Health And Family

What’s in a name?

HEART & MIND - Paulynn Sicam - The Philippine Star

It was one of those weeks — of deadlines and forgetfulness, and in the background, a bitter soap opera that unfolded live before our eyes.

A deadline had to be met for today’s event — the awarding of 12 outstanding women in the nation’s service, the product of the triennial search mounted by the TOWNS Foundation Inc. TOWNS, which stands for The Outstanding Women in the Nation’s Service, proudly welcomes Xyza Bacani, Carmina Bayombong, Clarissa Delgado, Reena Estuar, Karla Gutierrez, Samira Gutoc, Gay Jane Perez, Patricia Ann Prodigalidad, Stephanie Sy, Bai Rohaniza Usman, Chiara Zambrano and Geraldine Zamora to our ranks. They are an exciting bunch of amazing women achievers, culled from a list of 65 nominees and I had to make sure everyone’s name was spelled correctly and matched the right photo in the souvenir program.

Since the inception of TOWNS in 1974, there are now 178 TOWNS women of various ages representing excellence in a wide variety of professions. Tonight’s event honors the 16th batch of awardees that in 1974 included such powerhouses as the late Senator and diplomat Leticia Ramos Shahani, Dr. Perla Santos Ocampo and Supreme Court Justice Flerida Ruth Romero.  There have been athletes, artists, designers, scientists, journalists, doctors, agriculturists, lawyers, doctors, civil society leaders, civil servants, businesswomen, diplomats, counsellors and even a poet or two.  Tonight, several winners bring to the TOWNS membership, expertise in the new and exciting world of Information Technology.

The task for TOWNS done, I attended to the visa requirements for a trip I am taking. I meticulously observed every rule in the website — use only A4 paper, prepare a day-to-day itinerary, submit a bank certification, PSA issued birth and marriage certificates, etc. I submitted them, with full confidence, last Wednesday.  Everything was in order, the receiving clerk said. He was about to give me the green light when he reviewed my papers one last time and noticed a discrepancy in my name — between my birth certificate and my passport — and other official documents in between.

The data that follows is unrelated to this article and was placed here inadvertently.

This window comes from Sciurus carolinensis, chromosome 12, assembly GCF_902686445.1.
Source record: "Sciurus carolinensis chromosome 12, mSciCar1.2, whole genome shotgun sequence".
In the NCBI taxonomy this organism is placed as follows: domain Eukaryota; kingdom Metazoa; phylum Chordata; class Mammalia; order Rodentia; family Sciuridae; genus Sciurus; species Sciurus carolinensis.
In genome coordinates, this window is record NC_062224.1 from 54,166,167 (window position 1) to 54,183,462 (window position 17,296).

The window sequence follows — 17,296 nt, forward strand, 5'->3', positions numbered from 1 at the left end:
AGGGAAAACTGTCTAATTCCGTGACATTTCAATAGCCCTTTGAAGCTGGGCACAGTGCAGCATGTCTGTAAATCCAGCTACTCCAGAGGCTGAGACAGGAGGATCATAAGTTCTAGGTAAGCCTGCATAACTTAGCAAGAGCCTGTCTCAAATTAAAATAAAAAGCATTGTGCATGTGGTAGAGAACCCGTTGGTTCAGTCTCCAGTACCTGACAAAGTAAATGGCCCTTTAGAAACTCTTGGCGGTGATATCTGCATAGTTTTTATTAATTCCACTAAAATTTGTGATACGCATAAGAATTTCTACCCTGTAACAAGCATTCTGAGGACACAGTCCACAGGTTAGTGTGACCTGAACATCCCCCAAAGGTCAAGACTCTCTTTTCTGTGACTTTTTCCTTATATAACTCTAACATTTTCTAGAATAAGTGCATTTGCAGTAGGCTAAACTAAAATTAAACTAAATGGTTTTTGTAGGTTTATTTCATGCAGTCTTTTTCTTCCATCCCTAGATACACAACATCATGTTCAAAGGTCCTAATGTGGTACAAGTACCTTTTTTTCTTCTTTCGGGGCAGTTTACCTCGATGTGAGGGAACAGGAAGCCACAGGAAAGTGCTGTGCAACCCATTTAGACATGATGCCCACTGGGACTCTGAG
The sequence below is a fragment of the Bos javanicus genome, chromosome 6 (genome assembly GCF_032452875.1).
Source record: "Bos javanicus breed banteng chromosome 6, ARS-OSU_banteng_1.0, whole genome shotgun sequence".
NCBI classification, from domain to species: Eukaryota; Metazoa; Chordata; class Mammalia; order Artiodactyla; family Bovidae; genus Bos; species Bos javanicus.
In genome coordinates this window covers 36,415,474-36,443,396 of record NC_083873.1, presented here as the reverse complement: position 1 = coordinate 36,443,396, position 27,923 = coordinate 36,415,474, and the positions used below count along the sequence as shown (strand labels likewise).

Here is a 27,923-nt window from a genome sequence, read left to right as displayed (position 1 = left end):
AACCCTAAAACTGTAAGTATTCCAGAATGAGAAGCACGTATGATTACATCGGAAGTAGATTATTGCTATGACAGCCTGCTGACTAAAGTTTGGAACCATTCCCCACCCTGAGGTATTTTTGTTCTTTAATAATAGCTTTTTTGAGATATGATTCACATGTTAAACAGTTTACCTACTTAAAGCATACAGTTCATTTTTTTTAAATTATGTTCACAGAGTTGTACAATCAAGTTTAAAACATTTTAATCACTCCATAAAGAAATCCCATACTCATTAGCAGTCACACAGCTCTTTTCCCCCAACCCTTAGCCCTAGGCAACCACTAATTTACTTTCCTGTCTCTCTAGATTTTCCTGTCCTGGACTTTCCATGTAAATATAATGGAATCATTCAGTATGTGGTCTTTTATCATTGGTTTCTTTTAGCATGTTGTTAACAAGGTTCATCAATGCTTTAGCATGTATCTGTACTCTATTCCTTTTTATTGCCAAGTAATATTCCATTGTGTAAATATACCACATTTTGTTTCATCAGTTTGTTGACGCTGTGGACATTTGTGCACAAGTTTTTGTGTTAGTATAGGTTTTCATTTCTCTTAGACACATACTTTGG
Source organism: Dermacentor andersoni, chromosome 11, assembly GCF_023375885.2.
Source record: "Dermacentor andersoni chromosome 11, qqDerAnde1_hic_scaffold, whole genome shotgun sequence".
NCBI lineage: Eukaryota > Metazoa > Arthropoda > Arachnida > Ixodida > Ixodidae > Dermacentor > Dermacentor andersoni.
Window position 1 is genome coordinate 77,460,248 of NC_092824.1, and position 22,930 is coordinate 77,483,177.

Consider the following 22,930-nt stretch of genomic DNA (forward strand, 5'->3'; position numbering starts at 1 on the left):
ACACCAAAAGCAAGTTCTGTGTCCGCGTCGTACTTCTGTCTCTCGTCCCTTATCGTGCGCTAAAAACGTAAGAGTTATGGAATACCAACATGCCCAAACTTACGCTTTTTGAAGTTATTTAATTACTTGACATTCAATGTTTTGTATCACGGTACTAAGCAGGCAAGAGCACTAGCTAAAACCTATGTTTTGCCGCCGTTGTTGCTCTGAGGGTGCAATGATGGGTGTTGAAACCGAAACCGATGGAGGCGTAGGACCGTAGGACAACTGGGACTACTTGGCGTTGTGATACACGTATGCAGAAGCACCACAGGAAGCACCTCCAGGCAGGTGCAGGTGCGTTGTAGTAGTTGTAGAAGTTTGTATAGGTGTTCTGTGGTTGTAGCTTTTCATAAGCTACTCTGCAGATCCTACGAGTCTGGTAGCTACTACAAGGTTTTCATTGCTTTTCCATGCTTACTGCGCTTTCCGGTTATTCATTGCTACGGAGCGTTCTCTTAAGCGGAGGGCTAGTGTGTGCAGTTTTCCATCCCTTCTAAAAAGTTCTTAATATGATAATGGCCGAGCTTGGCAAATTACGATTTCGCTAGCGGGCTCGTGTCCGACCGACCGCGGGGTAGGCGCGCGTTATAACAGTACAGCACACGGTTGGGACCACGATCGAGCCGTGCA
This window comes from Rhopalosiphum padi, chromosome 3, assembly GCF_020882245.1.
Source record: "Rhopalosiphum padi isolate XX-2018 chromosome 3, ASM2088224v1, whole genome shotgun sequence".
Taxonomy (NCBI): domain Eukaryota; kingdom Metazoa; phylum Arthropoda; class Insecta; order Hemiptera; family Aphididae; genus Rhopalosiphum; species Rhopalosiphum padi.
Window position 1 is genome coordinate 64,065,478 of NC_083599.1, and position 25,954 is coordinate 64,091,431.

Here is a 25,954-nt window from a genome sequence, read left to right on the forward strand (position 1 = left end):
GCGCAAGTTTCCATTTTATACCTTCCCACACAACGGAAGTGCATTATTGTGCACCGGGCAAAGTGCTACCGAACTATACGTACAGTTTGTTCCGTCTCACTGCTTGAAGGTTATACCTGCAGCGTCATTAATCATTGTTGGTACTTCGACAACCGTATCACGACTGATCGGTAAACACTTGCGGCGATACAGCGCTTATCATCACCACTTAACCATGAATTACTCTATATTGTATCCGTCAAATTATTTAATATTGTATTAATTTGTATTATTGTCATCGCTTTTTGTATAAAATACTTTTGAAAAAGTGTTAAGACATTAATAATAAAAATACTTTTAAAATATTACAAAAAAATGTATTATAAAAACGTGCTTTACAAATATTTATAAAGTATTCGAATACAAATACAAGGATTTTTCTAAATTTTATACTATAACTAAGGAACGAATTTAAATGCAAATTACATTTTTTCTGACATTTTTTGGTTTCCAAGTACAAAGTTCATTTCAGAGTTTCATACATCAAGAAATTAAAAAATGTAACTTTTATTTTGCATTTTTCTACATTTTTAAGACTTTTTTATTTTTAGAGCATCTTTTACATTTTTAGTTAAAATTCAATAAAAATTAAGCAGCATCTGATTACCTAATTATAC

Déjà vu! This had happened to me before, but I had forgotten. My birth certificate reads my name, in my father’s handwriting, as Marie Pauline Paredes, born on July 6, 1946. But three weeks later, when I was baptized, my name was written in my baptismal certificate as Marie Paulynn Therese Paredes. Oh, Parents, what have you done?

Through the years, I carried Paulynn M. (for Misa, my mother’s maiden name) Paredes in school and my early employment, until marriage changed it to Paulynn P. Sicam and now my preferred fully-spelled-out Paulynn Paredes Sicam.

Sorry, ma’am, the officer told me kindly. These papers cannot be submitted without an affidavit explaining the discrepancy. Groan. Here it was again, my multiple names, coming to haunt me.

Back at home, I found in my files, two affidavits from the ’70s and ’80s that I had to issue to explain my differently-spelled names. I may have needed it when I applied for a passport or a visa, but I had forgotten. I could understand the need for it in issuing a passport, but one would think that a valid passport, which cannot be issued without a valid birth certificate, would suffice to be issued a visa.  

My birth certificate is another matter. I have the original, but when I applied for a certified copy of it online, the response was, there is no record of it at Manila City Hall. When I called the statistics office for an explanation, I was told the City Hall went up in flames in 1950 and all the files therein were destroyed. But I could reconstruct my birth certificate if I went personally to City Hall and applied. Heavens, no. I don’t want to deal with the bureaucracy, if I can help it. Besides, at my age, I thought, I wouldn’t be needing it anymore.

I may have spoken too soon. My family will have to deal with the bureaucracy on my behalf one last time when I die. I hope when that happens, my latest Affidavit of Discrepancy notarized last week will suffice to affirm my identity so I can rest in peace. 

Meanwhile, on live television, siblings attacked each other physically and verbally at their father’s wake and beyond, and became the topic of conversation everywhere — kasambahays in the neighborhood, amigas having lunch, cab drivers and their passengers, sellers in the market, workers in offices and malls, subdivision guards — everyone I encountered.  Even those who consciously tried to avoid the topic found themselves drawn to every detail and judging the persons involved. It was shocking but initially entertaining, but ultimately exhausting, disgusting even. People wondered why no one among the protagonists seemed to care enough to protect their family name.

What’s in a name? The week just passed has given me a lot of food for thought.


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